From Susan Casey, the New York Times bestselling author of The Wave and The Devil’s Teeth, a breathtaking journey through the extraordinary world of dolphins
Since the dawn of recorded history, humans have felt a kinship with the sleek and beautiful dolphin, an animal whose playfulness, sociability, and intelligence seem like an aquatic mirror of mankind. In recent decades, we have learned that dolphins recognize themselves in reflections, count, grieve, adorn themselves, feel despondent, rescue one another (and humans), deduce, infer, seduce, form cliques, throw tantrums, and call themselves by name. Scientists still don’t completely understand their incredibly sophisticated navigation and communication abilities, or their immensely complicated brains.
While swimming off the coast of Maui, Susan Casey was surrounded by a pod of spinner dolphins. It was a profoundly transporting experience, and it inspired her to embark on a two-year global adventure to explore the nature of these remarkable beings and their complex relationship to humanity. Casey examines the career of the controversial John Lilly, the pioneer of modern dolphin studies whose work eventually led him down some very strange paths. She visits a community in Hawaii whose adherents believe dolphins are the key to spiritual enlightenment, travels to Ireland, where a dolphin named as “the world’s most loyal animal” has delighted tourists and locals for decades with his friendly antics, and consults with the world’s leading marine researchers, whose sense of wonder inspired by the dolphins they study increases the more they discover.
Yet there is a dark side to our relationship with dolphins. They are the stars of a global multibillion-dollar captivity industry, whose money has fueled a sinister and lucrative trade in which dolphins are captured violently, then shipped and kept in brutal conditions. Casey’s investigation into this cruel underground takes her to the harrowing epicenter of the trade in the Solomon Islands, and to the Japanese town of Taiji, made famous by the Oscar-winning documentary The Cove, where she chronicles the annual slaughter and sale of dolphins in its narrow bay.
Casey ends her narrative on the island of Crete, where millennia-old frescoes and artwork document the great Minoan civilization, a culture which lived in harmony with dolphins, and whose example shows the way to a more enlightened coexistence with the natural world.
No writer is better positioned to portray these magical creatures than Susan Casey, whose combination of personal reporting, intense scientific research, and evocative prose made The Wave and The Devil’s Teeth contemporary classics of writing about the sea. In Voices in the Ocean, she has written a thrilling book about the other intelligent life on the planet.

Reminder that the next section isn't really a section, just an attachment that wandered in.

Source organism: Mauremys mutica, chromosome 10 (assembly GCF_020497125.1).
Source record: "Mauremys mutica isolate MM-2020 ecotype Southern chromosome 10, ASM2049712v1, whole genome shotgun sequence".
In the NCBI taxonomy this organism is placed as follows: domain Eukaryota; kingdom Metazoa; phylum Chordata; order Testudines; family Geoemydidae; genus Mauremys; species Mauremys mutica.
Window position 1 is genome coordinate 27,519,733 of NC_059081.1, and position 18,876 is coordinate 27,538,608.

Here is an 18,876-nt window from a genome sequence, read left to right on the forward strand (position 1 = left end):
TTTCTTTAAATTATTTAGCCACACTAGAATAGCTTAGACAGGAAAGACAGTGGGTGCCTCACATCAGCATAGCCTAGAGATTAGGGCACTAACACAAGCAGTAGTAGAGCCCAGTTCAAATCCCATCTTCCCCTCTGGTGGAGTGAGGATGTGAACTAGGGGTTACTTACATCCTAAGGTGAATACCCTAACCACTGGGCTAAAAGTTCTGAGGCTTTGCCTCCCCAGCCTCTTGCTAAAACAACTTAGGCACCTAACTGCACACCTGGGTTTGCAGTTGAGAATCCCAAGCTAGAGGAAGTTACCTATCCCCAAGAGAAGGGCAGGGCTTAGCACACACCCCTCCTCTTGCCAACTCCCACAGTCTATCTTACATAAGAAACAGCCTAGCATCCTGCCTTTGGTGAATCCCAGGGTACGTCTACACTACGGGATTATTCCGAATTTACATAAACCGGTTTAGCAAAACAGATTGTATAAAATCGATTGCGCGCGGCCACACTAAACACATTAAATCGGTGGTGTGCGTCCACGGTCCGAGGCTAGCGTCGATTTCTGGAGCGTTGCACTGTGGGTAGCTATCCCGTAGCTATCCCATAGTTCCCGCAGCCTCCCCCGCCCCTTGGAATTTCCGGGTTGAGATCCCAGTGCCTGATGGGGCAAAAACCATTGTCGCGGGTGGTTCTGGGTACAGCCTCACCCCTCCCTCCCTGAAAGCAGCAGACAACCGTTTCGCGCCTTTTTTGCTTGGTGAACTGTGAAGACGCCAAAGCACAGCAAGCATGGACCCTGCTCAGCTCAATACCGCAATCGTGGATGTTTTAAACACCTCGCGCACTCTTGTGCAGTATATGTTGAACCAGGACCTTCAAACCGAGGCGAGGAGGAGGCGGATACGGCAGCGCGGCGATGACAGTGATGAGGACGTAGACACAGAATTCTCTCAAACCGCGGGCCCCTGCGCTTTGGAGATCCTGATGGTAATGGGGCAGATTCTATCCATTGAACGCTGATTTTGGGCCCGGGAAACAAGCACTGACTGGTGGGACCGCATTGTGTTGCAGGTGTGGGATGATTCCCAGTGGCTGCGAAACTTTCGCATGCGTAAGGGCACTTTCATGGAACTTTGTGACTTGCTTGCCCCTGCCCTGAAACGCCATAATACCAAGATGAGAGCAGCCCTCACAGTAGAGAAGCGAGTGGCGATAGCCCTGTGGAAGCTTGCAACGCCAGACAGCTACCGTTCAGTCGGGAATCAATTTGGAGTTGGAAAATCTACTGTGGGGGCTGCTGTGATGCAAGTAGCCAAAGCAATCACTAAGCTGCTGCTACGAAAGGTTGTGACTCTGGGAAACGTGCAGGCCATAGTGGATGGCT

Voice-over actress Campbell delivers a powerful performance of journalist Casey's moving (and often heart-wrenching) title exploring one of our planet's most complex and mysterious species. Campbell possesses a gift for channeling the personalities of the people who Casey encounters during her travels; this talent makes for a gripping listening experience. For example, Campbell perfectly captures the ethereal charm of a New Age marine guru named Joan Ocean. She also scores in her colorful rendering of Lawrence Makili, a native of the Solomon Islands who has channeled his considerable grit and savvy into activism on behalf of the beleaguered dolphins in the waters of his nation. In the section of the narrative devoted to Taiji, Japan's notorious annual dolphin hunt, Campbell's ability to project the tones of bitter confrontation without descending into simplistic caricature is a notable accomplishment. Listeners will be utterly enthralled. A Doubleday hardcover.
Fascinating book, well rounded and very absorbing
I really enjoyed this book! I felt the author did a great job covering all aspects of dolphin lore, from ancient cultures to new age gurus to impassioned activists, without getting too deep into any one of them. It's obvious she is a lover of the species, but the book is grounded in science. In fact, interviews with scientists who've experimented with dolphins and the ex-trainers who abandoned their trade were some of my favorite parts of the book. The book is fascinating, heartbreaking, and overall very illuminating. The book is well written and easy to read. Totally worth your time!
Voices in the Ocean
Not worth the price to read re-hashed stories of Dolphins with little new and/or credible information.